St. Bernard

St. Bernard

St. Bernard
St. Bernard

St. Bernard dog information

Originally bred to be a rescue dog in the perilous St. Bernard Pass in the Western Alps, the St. Bernhard is a large and sturdy breed that can traverse deep snow and endure cold conditions without problem. The name St. Bernard (Saint Bernard) did not become widespread for this breed until the mid 1800s. Earlier, the dogs were known as Alpenmastiff, Barry Dog, Noble Steeds and Stain Dogs. In parts of North America, St Bernard dogs are still commonly referred to simply as “Saints”. In this article, you will find a lot of St. Bernard dog information. Did you for instance know that a fully grown male St. Bernard can weight over 100 kg (220 lbs)? A Saint Bernard named Benedictine weighed 162 kg (367 lbs) which made him the heaviest dog in the world.

St. Bernard dog care

An essential aspect of good St. Bernard dog care is to make sure that your dog gets a proper balance of exercise; not too much and not too little. If young St. Bernard dogs are allowed to exercise too much, their soft growing bones, joints and ligaments can become over-stressed and this can lead to injury. Since the young St. Bernard is filled with a ton of energy, you must find a way to exercise it without risking injury. As your St. Bernard grows older, this becomes less of a problem since bones, joints and ligaments will be more durable and less prone to over-stress. You should however always keep in mind that this breed was developed for cold conditions and hot or humid weather can cause the dog to overheat. Keeping your dog in the shade is an important part of good St. Bernard dog care.

St. Bernard dog puppy

The St. Bernard dog puppy can easily steal your heart, but before you decide to bring it home you should ask yourself if you are willing and able to care for it for the rest of its life. St. Bernard dog puppies grow up fast and they grow BIG. Do not get a St. Bernard dog puppy unless you want a really big, heavy and powerful dog that needs a lot of room. You should also keep in mind that St. Bernards sheds a lot, and even if you spend a lot of time brushing and combing your Saint you will still find its hair virtually everywhere. The St. Bernard is also infamous for slobbering and drooling, especially after drinking and eating. Getting a St. Bernard dog puppy is a good idea if you want a steady-tempered dog that loves spending a lot of time playing and working outdoors during the winter.

St. Bernard dog training

St. Bernard dog training is not very difficult, but you must keep in mind that this gentle giant will respond to your commands in a slow and relaxed fashion. Young males are know to be more headstrong than females and older males, and you have to convince them that YOU are the pack leader if you want your St. Bernard dog training to be successful. Male St. Bernard dogs can also be aggressive towards other male dogs and early socialization training is important.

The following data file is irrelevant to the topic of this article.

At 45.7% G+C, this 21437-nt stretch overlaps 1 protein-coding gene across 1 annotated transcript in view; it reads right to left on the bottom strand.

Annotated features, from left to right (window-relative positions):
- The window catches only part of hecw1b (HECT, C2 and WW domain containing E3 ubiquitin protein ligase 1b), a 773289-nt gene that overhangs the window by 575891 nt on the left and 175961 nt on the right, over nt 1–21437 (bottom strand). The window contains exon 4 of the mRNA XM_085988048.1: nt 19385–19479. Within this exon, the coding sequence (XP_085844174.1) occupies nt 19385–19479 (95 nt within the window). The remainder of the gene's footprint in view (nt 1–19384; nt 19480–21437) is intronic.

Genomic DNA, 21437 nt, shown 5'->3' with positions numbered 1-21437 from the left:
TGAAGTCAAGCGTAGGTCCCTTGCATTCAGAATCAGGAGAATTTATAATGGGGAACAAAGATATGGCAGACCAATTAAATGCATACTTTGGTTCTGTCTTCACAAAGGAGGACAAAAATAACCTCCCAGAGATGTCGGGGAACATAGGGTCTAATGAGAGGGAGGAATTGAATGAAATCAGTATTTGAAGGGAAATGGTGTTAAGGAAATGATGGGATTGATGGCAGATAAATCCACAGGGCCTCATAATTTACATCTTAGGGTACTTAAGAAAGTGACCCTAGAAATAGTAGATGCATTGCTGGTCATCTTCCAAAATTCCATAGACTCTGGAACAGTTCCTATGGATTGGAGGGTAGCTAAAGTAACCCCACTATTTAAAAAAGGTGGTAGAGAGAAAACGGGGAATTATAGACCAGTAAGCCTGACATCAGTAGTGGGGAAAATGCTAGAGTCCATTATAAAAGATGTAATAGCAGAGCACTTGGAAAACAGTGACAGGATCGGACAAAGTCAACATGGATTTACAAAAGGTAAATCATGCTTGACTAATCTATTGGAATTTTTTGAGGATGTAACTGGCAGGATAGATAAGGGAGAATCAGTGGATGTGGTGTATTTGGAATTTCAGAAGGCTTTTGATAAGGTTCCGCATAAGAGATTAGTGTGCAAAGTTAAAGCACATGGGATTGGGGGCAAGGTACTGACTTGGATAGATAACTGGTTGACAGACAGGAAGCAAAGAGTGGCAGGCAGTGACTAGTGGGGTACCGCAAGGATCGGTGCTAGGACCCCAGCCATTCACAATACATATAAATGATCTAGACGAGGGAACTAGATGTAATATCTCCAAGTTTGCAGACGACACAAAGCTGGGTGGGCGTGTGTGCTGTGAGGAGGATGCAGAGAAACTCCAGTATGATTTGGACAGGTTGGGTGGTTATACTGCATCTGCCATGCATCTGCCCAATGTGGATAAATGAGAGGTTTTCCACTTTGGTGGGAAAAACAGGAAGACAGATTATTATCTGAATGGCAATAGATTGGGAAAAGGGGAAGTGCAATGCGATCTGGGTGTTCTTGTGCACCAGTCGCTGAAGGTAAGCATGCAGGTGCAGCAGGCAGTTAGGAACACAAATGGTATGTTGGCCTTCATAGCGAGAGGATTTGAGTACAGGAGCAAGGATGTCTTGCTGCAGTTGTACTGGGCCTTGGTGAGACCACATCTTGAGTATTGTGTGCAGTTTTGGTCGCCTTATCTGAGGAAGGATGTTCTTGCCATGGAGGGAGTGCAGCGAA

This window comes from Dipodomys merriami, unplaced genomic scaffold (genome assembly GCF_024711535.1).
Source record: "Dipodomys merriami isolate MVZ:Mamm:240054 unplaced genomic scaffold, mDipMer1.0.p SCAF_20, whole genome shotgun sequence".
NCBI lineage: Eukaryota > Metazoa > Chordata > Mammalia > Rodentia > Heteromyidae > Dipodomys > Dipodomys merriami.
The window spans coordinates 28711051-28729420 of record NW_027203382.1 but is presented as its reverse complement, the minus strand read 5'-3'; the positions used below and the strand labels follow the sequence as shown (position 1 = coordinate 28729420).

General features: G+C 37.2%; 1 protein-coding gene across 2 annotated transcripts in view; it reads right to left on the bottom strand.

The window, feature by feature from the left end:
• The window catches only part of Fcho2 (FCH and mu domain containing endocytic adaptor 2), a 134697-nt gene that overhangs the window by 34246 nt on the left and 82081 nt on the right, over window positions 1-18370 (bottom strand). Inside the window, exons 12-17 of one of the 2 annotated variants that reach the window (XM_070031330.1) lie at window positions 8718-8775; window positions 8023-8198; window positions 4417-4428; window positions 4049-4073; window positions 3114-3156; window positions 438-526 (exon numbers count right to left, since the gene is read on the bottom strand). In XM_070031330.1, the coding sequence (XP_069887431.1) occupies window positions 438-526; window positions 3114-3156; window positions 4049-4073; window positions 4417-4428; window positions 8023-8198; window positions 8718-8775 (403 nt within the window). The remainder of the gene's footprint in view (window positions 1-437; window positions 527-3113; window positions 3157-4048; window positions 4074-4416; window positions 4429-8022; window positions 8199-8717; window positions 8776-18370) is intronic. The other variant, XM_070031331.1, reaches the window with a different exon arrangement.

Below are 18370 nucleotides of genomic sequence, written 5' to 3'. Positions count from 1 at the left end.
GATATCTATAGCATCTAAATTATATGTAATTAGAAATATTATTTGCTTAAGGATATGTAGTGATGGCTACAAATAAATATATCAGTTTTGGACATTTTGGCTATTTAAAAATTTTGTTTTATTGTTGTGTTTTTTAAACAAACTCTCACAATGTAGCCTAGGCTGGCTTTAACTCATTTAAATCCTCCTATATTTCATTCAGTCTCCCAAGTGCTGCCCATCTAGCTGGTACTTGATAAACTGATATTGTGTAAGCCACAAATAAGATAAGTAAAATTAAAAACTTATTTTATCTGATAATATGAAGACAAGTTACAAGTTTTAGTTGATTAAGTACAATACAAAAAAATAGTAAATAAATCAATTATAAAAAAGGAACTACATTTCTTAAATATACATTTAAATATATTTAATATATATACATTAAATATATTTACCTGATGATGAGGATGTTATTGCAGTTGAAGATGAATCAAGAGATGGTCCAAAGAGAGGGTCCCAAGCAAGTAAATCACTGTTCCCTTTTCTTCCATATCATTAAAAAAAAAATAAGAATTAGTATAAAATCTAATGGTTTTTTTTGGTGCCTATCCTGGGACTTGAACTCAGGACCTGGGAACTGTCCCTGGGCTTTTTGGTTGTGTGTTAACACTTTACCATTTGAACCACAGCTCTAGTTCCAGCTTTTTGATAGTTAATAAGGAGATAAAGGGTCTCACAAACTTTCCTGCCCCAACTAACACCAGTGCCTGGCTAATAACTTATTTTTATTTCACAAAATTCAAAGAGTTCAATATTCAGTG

St. Bernard dog breeding

According to the American Kennel Club standard, the aim of St. Bernard dog breeding should be to create strong, muscular and powerful dogs with an intelligent expression. There are two different types of St. Bernard: short-haired (smooth-coat) and long-haired (fluffy coat). The longhaired variant is very similar to the shorthaired type, but is equipped with a medium long coat that is plain or slightly wavy. The hair is normally wavier on the back, from the haunches to the rump.

St. Bernard dog breeders

The first St. Bernard dog breeders were monks at the St. Bernard Pass hospice who strived to create a friendly and loyal dog that could seek out travellers and rescue them in the perilous St. Bernard Pass. In order to create such a breed, they used herding dogs used by Swiss farmers and crossed them with watchdogs and hunting dogs. The first known recordings of rescue dogs at the hospice dates back to the 1600s. These early St. Bernard dogs did however look very different from the St. Bernards of today, because a majority of the dogs used for breeding was killed by an avalanche and the St. Bernard breeders had to introduced new blood to prevent health problems.

St. Bernard dog price

The St. Bernard dog price varies a lot and the most important thing is to find out what you actually get for your money. When getting a St. Bernard, it is important to stick to serious breeders that strive to minimize the risk for hip dysplasia and other hereditary problems. You should always find out if parents and puppies has been vet-checked and screened for hereditary disease before you make a purchase. Trying to save some money by selecting the lowest possible St. Bernard dog price without investigating why it is low can turn out to be a very expensive decision in the long run.

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